"Understanding and Improving Platinum Anticancer Drugs"
Stephen J. Lippard, PhD
Arthur Amos Noyes Professor
Massachusetts Institute of Technology
Platinum compounds are a mainstay of cancer therapy, with more than half of all patients receiving an infusion of one of three FDA approved drugs (cisplatin, carboplatin, and oxaliplatin). The biological action of cisplatin was discovered by serendipity in the late 1960s. Our laboratory has subsequently established the chemical nature of events leading up to the binding of platinum anticancer drugs to DNA, their principal target in the nucleus of cancer cells. The major adducts are cross-links between two adjacent nucleotides on one strand of the double helix, which bend and distort the duplex, interrupting cellular processing by RNA and DNA polymerases. We discovered more recently that related platinum compounds, capable of forming only a single link to DNA, are also extremely active against cancer cells, leading to exciting new strategies and candidates for drug development. Details of how these 'monofunctional' compounds work will be described. From the chemical principles learned in the process have emerged a much larger family of anticancer drug candidates, including those based on osmium and rhenium in addition to platinum.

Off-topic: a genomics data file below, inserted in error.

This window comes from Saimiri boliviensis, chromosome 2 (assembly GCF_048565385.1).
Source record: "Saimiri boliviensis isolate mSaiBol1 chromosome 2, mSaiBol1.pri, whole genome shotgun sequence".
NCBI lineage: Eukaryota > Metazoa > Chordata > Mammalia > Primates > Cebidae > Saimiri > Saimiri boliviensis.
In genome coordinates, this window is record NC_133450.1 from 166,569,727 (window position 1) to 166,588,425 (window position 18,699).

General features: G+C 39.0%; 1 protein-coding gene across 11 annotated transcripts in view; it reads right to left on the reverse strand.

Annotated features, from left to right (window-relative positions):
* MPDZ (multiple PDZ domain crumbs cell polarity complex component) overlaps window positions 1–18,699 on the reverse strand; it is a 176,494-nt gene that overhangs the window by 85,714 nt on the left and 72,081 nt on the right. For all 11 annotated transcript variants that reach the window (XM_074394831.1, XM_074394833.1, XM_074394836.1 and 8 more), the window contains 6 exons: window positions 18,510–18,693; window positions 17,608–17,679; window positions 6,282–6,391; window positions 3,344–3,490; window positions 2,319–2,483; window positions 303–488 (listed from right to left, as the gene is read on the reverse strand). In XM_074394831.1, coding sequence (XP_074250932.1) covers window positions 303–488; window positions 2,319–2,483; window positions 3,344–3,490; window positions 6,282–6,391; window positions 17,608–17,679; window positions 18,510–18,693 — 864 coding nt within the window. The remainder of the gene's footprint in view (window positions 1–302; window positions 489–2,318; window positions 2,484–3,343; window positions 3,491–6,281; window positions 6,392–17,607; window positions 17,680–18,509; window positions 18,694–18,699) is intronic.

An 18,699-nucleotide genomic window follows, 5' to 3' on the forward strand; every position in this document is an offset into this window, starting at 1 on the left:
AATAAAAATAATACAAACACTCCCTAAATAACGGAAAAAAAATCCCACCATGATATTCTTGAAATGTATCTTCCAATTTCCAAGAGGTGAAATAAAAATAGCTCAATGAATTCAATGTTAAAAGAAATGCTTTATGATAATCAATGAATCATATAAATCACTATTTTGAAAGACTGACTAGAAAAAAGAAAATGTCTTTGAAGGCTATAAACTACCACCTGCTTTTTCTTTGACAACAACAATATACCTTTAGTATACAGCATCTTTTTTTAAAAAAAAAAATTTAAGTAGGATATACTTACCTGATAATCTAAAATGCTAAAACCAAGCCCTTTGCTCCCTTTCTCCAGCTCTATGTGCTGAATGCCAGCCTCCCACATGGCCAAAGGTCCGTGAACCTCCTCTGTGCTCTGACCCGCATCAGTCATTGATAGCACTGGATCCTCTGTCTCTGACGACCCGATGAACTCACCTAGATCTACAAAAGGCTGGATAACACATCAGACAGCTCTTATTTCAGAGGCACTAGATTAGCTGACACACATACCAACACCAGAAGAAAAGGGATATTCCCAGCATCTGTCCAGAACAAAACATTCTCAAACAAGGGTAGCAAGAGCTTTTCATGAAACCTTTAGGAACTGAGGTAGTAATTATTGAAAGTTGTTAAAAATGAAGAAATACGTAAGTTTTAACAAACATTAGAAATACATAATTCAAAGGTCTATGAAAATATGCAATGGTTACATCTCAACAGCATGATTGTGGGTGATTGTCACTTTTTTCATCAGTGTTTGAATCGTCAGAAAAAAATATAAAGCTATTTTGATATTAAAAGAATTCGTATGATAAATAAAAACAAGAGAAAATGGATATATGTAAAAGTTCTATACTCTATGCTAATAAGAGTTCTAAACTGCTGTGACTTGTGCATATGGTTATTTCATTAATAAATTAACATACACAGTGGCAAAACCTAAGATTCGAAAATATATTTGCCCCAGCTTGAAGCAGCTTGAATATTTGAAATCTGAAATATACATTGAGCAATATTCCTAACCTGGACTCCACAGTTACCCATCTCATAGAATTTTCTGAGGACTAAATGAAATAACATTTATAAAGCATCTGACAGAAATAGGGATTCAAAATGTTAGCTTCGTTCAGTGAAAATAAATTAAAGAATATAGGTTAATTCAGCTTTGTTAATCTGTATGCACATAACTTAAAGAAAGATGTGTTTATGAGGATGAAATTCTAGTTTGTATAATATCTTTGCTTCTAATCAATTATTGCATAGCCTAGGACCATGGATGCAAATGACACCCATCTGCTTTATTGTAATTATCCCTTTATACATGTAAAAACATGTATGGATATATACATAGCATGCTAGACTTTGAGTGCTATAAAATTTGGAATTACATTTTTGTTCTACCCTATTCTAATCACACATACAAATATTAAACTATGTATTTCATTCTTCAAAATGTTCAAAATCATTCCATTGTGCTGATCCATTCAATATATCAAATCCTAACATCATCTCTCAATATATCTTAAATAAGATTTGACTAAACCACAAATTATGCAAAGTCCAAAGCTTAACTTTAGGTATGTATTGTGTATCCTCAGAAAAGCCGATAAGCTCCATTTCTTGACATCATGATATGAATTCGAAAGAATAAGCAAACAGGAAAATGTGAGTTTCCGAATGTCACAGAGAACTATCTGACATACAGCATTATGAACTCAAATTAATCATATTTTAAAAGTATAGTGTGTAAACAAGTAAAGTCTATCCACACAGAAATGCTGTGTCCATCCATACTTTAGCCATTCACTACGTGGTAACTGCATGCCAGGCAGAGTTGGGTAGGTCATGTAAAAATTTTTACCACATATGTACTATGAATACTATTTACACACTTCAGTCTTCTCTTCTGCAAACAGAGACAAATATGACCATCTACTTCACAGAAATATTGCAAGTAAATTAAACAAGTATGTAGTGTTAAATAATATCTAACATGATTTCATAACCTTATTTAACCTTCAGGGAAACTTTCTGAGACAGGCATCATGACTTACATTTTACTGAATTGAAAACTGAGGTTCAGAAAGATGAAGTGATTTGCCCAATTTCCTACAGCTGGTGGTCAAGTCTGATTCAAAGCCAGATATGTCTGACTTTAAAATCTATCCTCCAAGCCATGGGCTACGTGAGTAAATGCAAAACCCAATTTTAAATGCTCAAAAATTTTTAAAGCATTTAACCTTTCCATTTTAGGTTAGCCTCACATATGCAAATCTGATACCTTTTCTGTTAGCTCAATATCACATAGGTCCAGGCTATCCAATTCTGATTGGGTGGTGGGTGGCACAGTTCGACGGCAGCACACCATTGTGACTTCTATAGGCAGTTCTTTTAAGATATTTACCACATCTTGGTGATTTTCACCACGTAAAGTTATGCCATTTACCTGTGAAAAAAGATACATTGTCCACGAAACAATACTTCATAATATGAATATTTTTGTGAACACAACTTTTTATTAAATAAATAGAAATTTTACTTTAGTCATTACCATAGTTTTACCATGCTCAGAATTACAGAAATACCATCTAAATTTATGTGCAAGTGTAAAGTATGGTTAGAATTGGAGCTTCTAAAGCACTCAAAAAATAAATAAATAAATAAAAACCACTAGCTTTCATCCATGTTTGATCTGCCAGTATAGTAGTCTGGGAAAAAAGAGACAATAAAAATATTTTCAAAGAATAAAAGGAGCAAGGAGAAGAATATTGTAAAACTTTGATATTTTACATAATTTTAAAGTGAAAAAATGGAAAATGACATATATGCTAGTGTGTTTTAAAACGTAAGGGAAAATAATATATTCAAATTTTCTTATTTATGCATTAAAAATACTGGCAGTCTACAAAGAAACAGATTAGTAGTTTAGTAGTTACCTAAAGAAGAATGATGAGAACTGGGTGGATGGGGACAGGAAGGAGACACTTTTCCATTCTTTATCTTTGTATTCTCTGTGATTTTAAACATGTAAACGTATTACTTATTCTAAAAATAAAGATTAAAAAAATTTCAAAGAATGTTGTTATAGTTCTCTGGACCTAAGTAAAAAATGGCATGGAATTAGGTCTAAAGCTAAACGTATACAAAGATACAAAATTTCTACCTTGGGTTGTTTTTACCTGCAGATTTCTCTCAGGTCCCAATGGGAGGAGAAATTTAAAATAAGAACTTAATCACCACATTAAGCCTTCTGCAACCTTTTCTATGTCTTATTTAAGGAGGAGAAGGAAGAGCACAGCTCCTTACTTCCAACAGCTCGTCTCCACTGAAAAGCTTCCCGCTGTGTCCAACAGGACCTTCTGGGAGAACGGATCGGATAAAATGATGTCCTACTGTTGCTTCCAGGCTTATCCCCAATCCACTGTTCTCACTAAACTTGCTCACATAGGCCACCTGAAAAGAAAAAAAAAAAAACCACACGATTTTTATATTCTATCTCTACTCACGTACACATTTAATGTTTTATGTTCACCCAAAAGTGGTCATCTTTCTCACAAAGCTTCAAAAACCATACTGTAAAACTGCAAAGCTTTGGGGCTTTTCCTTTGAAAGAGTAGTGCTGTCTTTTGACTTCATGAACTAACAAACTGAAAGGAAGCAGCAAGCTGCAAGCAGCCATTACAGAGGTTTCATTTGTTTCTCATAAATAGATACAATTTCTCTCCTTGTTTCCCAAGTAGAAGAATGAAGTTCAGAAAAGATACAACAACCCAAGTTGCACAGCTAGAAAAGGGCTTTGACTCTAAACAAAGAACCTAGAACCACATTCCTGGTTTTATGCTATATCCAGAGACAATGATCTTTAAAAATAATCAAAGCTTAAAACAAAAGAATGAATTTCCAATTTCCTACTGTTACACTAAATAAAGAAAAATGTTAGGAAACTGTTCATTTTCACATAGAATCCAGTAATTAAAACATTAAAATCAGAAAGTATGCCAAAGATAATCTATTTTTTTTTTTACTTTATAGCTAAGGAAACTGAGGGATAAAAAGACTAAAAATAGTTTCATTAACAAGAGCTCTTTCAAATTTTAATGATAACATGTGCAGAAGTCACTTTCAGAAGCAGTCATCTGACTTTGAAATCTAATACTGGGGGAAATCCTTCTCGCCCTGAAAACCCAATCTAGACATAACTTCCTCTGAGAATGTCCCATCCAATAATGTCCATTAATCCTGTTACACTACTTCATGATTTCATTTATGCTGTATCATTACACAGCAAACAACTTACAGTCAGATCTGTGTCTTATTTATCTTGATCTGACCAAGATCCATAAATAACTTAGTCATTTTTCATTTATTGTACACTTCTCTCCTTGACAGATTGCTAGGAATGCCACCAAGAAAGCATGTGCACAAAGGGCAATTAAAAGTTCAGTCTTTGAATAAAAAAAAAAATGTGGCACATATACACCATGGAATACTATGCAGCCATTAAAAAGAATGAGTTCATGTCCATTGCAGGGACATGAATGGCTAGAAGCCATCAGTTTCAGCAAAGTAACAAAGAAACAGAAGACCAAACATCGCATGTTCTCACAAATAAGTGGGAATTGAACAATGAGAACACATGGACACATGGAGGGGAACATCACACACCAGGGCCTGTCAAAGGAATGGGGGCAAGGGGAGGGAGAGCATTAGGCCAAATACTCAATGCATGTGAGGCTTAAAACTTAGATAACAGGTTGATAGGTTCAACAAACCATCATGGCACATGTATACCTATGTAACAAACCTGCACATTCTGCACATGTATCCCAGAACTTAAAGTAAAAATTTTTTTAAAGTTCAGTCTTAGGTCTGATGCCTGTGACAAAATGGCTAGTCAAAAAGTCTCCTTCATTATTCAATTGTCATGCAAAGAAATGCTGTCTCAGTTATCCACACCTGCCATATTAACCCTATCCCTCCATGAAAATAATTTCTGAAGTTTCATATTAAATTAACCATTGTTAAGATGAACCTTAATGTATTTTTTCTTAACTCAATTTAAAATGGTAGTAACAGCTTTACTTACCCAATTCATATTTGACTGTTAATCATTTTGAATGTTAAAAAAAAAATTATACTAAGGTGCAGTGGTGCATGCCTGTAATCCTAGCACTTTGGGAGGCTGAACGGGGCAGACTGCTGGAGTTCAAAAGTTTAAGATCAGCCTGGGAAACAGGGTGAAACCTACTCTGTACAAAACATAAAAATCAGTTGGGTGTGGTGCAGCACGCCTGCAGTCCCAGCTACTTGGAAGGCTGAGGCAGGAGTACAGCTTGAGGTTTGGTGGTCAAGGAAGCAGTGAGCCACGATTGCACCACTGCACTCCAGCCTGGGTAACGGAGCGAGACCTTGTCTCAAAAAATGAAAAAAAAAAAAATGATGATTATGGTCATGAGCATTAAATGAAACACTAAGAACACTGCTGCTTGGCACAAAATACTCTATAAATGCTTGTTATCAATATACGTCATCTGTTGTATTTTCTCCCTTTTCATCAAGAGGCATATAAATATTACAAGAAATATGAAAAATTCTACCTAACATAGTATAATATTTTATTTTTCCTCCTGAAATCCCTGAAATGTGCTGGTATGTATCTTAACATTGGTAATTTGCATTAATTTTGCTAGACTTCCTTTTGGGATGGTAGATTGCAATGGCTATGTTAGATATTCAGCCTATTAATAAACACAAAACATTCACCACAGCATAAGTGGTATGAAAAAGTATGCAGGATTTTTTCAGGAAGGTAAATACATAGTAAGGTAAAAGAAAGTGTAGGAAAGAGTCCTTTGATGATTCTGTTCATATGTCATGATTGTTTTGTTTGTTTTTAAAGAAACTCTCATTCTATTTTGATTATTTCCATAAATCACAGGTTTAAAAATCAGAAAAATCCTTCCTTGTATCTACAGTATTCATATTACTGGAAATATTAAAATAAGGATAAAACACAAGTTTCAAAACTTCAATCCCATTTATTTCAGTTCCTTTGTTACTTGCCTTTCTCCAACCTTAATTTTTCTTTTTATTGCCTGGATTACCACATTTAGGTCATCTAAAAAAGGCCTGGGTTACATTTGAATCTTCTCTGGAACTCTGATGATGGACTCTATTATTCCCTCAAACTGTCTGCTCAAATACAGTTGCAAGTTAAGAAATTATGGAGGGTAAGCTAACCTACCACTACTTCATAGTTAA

Stephen J. Lippard, whose research spans the fields of biological and inorganic chemistry, is the Arthur Amos Noyes Professor of Chemistry at the Massachusetts Institute of Technology.
Lippard studies biological interactions involving metal ions, focusing on reactions and physical and structural properties of metal complexes. Such complexes can be useful as cancer drugs and as models for the active sites of metalloproteins. Metal ions also promote key biological reactions in enzymes and metal complexes can be employed to sense biological signaling agents.
This is event is jointly sponsored by the Integrated Cancer Research Center and Georgia Tech's School of Chemistry and Biochemistry.